Share this article

print logo

How to raise money on the Web

A guy named Geoff Shell is trying to raise $50,000 on Kickstarter.com to stage a musical about Clara Peller, the lady from the “Where’s the Beef Commercials.”

I’m going to bet he does it, too.

Crowdfunding websites have made it a breeze to raise money for everything from medical bills to band camp.

To maximize your crowdfunding campaign, here are some tips from payment application WePay.

Do the math first. Don’t just pick a fundraising goal out of the air. Really sit down and crunch the numbers. Are there fees, taxes or other expenses you’re not taking into account?

Pick the right site. Research each website to figure out which one works best for what you’re doing. Some specialize in charity fundraising, some specialize in commercial ventures, some have very strict requirements about what kinds of causes you can collect money for.

You’ll also want to compare each site’s commission rates and processing fees, read online reviews, look them up on the Better Business Bureau website at BBB.org. Read the site’s rules and fine print. Can you take money out before you’ve met your goal? If you don’t meet your goal can you keep what you raise and, if so, are there extra fees?

Reach out to donors before you go live. Let them know what you’re doing and how they can help. Those who have a solid donor base in the beginning have a greater success rate than those who just throw together a website and start soliciting the community.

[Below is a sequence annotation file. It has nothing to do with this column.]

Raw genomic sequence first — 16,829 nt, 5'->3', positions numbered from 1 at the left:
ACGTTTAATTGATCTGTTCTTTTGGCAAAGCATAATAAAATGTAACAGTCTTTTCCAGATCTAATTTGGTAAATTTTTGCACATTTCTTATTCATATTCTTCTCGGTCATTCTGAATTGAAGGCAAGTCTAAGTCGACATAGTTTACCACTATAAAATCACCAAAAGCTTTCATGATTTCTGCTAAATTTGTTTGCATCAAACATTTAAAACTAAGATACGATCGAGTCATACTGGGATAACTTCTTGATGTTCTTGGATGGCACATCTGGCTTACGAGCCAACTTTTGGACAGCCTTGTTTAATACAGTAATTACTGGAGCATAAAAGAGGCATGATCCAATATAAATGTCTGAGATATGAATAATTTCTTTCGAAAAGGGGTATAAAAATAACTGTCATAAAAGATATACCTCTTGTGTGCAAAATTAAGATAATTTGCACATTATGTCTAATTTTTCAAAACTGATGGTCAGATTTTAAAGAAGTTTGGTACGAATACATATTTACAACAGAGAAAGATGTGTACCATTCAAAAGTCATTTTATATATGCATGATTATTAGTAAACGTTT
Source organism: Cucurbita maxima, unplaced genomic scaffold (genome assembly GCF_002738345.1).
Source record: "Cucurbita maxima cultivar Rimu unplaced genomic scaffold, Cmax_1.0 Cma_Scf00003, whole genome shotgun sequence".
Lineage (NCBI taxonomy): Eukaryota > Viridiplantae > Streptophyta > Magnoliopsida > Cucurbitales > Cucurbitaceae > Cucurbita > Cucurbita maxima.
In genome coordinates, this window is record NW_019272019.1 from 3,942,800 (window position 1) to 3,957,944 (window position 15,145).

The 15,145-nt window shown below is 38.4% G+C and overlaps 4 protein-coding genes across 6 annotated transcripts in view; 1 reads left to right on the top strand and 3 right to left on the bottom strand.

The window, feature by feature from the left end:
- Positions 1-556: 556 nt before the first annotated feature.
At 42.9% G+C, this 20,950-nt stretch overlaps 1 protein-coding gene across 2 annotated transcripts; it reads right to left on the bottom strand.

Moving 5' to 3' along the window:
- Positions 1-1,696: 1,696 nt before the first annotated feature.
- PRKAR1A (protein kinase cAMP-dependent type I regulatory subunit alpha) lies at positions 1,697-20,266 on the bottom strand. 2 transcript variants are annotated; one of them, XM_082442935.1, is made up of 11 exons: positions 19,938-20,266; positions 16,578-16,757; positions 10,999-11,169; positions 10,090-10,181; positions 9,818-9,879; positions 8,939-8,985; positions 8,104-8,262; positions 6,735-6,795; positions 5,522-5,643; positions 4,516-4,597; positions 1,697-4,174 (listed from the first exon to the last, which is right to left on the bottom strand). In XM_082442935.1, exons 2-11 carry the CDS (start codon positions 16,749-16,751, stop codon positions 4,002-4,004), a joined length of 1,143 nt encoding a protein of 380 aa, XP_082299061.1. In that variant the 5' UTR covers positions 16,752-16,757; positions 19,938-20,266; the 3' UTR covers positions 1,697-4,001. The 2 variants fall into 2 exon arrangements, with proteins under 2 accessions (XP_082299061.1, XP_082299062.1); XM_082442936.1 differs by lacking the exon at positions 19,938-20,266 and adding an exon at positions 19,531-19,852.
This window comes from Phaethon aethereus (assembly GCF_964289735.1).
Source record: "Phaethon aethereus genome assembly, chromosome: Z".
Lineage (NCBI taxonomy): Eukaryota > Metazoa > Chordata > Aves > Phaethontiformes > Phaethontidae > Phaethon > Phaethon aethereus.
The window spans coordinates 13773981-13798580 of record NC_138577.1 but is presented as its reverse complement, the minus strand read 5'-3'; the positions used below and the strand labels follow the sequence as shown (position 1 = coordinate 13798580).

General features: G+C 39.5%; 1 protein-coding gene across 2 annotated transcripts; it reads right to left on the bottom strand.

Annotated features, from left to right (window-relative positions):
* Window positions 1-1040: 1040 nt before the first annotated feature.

Keep the description short, direct, clear and impactful. Explain what you’re raising funds for, why it’s important and how the donor’s money will make a difference. Revise it until it’s as concise and meaningful as possible. Have several people proofread it.

Add pictures – the more the better. Choose visually appealing ones that best highlight your cause. Create a showcase for your mission, and don’t be afraid to tug heartstrings if it’s appropriate.

Make the first donation yourself and set the bar high. People have no idea how much to give, and might not know how much is appropriate. They will look to other donations for context, so nudge them in the right direction. Of course, every bit counts, so let people know that any amount is gratefully accepted.

Offer prizes. You can use giveaways as an incentive to get people to donate, or to donate in high amounts. Maybe everyone who donates $100 or more gets entered into a drawing to win an iPad.

Share like crazy on social media. You’ll get the word out to your family, friends and acquaintances, and make it easy for them to share it with their networks.

Spread the word the old-fashioned way, too. Make phone calls, put signs on community bulletin boards, send press releases to the media.

Keep everyone in the loop. Update your fundraising page often, post updates to Twitter and Facebook and send out emails whenever there is anything new to report, or just to let people know how you’re progressing toward your goal. That will keep your cause at top of their minds, and help spur further donations.

Send a thank you. The crowdfunding website you use most likely will send an automatic reply to each of your donors, but take it a step further and send a note of your own.

email: schristmann@buffnews.com